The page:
Adding Globalization and Localization Support to Your Windows Phone Application

Introduction

The mobile market is global today. The latest version of Angry Birds is a favorite not only in the U. S. but across the globe. In this light, it is important for application developers to ensure that their application works in all possible markets where the app can be sold.

Windows Phone supports an app to work in more than one language through support for globalization and localization.

If the application is managed, there is already first-class support in .NET framework. The default Visual Studio templates for Windows Phone contain boiler-plate code for localization support.

Globalization Basics

A globalized app presents the user with information, which is adapted to user’s cultural environment. The date format, number format, currency format, etc. are presented in the user’s locale.

Building globalization support in a Windows Phone application is very simple. You need to use the CultureInfo class and set the Culture of the current thread to the user’s locale. Once the CultureInfo is set, the presentation formats of date, currency, numbers, etc. are automatically changed to the culture defaults.

As a best practice, the culture value should not be hardcoded. Instead, the CultureInfo object should be assigned to the CurrentCulture property of the current thread.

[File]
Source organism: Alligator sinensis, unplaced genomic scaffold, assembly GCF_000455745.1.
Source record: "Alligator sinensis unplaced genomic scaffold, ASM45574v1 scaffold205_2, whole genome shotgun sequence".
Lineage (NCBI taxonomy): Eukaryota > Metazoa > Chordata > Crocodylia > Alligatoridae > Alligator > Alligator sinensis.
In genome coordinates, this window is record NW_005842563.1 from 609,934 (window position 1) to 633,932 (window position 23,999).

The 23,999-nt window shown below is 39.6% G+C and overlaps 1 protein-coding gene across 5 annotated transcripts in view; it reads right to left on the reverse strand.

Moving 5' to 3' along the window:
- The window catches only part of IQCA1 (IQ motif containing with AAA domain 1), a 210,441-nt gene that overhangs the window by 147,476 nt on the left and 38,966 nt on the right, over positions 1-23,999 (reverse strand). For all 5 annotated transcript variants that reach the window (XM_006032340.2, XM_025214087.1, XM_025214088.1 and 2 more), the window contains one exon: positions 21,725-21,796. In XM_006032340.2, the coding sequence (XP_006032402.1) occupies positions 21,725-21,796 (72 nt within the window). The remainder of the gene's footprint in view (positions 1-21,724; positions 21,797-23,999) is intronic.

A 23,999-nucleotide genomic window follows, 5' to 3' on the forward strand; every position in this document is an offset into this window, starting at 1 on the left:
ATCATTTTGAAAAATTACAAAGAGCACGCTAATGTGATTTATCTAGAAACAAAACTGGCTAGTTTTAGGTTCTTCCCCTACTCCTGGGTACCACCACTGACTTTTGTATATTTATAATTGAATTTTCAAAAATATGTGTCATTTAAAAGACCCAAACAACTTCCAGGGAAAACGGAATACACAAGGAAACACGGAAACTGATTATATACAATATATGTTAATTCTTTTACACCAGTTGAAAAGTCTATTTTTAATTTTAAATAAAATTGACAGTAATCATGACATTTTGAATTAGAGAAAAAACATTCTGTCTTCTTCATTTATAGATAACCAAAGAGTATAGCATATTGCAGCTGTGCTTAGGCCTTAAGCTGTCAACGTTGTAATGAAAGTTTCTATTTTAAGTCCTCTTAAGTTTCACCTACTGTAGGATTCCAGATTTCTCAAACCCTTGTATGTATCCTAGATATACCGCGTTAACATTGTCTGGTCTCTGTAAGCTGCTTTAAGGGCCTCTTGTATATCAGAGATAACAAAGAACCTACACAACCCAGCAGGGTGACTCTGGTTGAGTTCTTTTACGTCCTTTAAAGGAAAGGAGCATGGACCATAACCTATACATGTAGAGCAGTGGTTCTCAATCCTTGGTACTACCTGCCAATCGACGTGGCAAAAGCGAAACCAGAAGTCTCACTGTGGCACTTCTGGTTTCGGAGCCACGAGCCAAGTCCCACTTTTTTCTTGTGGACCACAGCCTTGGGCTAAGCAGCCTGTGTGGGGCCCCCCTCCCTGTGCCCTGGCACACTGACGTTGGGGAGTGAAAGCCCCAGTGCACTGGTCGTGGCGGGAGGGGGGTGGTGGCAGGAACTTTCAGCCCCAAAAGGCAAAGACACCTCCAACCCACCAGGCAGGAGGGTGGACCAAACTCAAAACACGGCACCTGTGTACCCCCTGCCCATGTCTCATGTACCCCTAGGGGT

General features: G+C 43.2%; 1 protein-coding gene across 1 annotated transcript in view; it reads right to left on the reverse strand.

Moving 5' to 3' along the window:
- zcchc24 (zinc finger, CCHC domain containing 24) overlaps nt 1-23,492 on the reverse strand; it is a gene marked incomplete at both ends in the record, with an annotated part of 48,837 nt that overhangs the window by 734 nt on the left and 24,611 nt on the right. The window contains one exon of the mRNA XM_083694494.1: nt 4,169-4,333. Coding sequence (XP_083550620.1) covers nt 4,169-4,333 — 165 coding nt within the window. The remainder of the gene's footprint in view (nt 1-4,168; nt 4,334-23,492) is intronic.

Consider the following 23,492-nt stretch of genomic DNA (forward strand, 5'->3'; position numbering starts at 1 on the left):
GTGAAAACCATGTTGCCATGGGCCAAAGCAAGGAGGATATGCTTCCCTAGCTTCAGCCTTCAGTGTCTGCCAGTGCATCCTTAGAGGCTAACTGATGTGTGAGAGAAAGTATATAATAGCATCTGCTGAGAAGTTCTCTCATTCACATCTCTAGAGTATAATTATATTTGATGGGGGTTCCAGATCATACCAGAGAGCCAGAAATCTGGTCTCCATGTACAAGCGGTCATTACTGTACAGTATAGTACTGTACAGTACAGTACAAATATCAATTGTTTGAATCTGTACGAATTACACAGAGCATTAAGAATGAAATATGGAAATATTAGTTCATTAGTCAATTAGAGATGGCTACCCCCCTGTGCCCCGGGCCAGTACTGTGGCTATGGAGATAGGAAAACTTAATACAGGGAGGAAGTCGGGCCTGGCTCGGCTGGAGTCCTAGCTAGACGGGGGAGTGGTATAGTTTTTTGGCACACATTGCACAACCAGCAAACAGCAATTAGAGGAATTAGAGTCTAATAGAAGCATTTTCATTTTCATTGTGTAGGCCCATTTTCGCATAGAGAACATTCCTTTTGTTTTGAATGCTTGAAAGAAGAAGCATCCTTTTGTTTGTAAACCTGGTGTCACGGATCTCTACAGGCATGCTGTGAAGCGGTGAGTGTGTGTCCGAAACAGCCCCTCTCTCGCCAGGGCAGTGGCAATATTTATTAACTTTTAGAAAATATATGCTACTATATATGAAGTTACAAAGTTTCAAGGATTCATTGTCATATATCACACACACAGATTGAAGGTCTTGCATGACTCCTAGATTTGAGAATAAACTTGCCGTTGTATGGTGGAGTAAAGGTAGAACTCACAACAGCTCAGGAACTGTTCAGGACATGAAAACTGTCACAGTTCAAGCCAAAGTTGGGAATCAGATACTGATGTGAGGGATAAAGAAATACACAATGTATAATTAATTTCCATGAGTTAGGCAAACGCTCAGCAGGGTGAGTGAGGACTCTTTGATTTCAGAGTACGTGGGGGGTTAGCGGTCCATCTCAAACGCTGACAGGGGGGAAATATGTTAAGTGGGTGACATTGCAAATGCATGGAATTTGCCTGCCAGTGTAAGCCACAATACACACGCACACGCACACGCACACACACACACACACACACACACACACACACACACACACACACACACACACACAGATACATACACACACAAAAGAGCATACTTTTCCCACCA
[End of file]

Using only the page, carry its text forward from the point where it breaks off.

The following are some of the common formats used in globalization scenarios.

 

 

Format type

String formatter

Long Date

DateTimeObject.ToString(“D”)

Short Date

DateTimeObject.ToString(“d”)

Time

DateTimeObject.ToString(“T”)

Currency

Int64.ToString(“C”)

 

 

Localization Basics

Localization is the task of localizing the strings presenting in your application to local values, so that they appear meaningful for the user. This list will include localizing the app bar also.

As part of localization, developers will need to separate localizable resources from code by using language-specific resource files.

Hands-On

In our sample application, we will build an application that will allow the user to choose the locale and reflect the changes in some values.

New Project
New Project

Target Windows Phone OS Version
Target Windows Phone OS Version